I was plucked from my daily routine and dropped into the middle of another era that made me stop and appreciate the power of women to face challenges with zeal. It was like eating a healthy organic meal instead of the empty calories we are being asked to digest, the “chick flicks” that abound today.
I suggest to Jennifer Anniston et al. to take time to rethink women’s roles in film. Enough about wedding capers, failed relationships that are superficial, single layered and meaningless. Women are not all like Snookie or Kate Gosselin.
In my research for “GUTSY: How Women Leaders Make Change” I have been honored to meet, through books and film, the types of females I offer to the younger generation as role models.
One is the director Deepa Mehta who was raised in India and is willing to tackle complex, multi-layered issues about women, who we are, where we came from, and where we are going. Her 2005 film “WATER” is an experience I promise you will never forget.
This riveting tale takes place in 1938 when India is still under colonial rule by the British. Hindu tradition during that period accepted arranged marriages of young girls to older men. We follow eight year old Chuyia, from her family home through her wedding. When her husband dies she is sent, as tradition dictates to an ashram for Hindu widows where she is to spend the rest of her life.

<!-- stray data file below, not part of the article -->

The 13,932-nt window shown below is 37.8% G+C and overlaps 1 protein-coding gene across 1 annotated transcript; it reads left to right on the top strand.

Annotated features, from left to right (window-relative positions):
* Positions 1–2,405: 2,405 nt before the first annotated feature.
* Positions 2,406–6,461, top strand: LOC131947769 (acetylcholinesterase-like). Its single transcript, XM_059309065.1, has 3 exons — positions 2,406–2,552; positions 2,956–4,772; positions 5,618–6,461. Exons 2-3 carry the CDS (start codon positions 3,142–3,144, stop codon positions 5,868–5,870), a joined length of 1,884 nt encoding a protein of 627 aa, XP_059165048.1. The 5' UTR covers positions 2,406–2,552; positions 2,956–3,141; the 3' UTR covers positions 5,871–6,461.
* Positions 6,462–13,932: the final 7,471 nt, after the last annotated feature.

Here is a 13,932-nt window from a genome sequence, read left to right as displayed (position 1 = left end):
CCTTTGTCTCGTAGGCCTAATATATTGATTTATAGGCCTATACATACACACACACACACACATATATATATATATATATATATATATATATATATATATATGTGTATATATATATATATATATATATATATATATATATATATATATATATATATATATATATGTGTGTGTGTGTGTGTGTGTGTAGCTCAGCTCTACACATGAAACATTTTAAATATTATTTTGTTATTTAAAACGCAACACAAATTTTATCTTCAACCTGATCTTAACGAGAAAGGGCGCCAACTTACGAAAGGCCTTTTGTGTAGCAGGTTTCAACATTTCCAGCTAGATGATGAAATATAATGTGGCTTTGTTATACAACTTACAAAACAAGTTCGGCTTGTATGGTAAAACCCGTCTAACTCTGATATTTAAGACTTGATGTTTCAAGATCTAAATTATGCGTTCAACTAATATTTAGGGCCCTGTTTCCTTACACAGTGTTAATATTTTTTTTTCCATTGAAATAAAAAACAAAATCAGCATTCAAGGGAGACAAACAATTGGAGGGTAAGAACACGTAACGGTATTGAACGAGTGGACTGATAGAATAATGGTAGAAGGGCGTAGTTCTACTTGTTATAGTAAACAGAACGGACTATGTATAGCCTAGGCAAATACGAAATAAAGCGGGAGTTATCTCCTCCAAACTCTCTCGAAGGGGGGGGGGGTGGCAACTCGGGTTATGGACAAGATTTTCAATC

For me, a modern professional American female who knows intellectually about arranged marriages in many cultures, about female genital mutilation, about the acceptance of rape and brutality against women throughout the world, this film still stunned me. It was about a little girl, an eight year old child.
It was an emotional roller coaster ride.
What stands out is the beauty of the human spirit to prevail. What stands out is how we can help each other. What stands out is the power we women have to say “it will stop now and it will stop with me”.
I offer a “GUTSY AWARD” to writer and director Deepa Mehta who had to withstand the ire of Hindu fundamentalists attempting to stop the production of the film. Mehta met with death threats and thousands of dollars of damage to the film set. Yet, she persevered and in that perseverance we all benefit.
This film will take you deep inside yourself to ponder the universal questions of what really matters, what roles do tradition and loyalty play in life, and what are the cultural patterns that still have to be faced and changed for the better.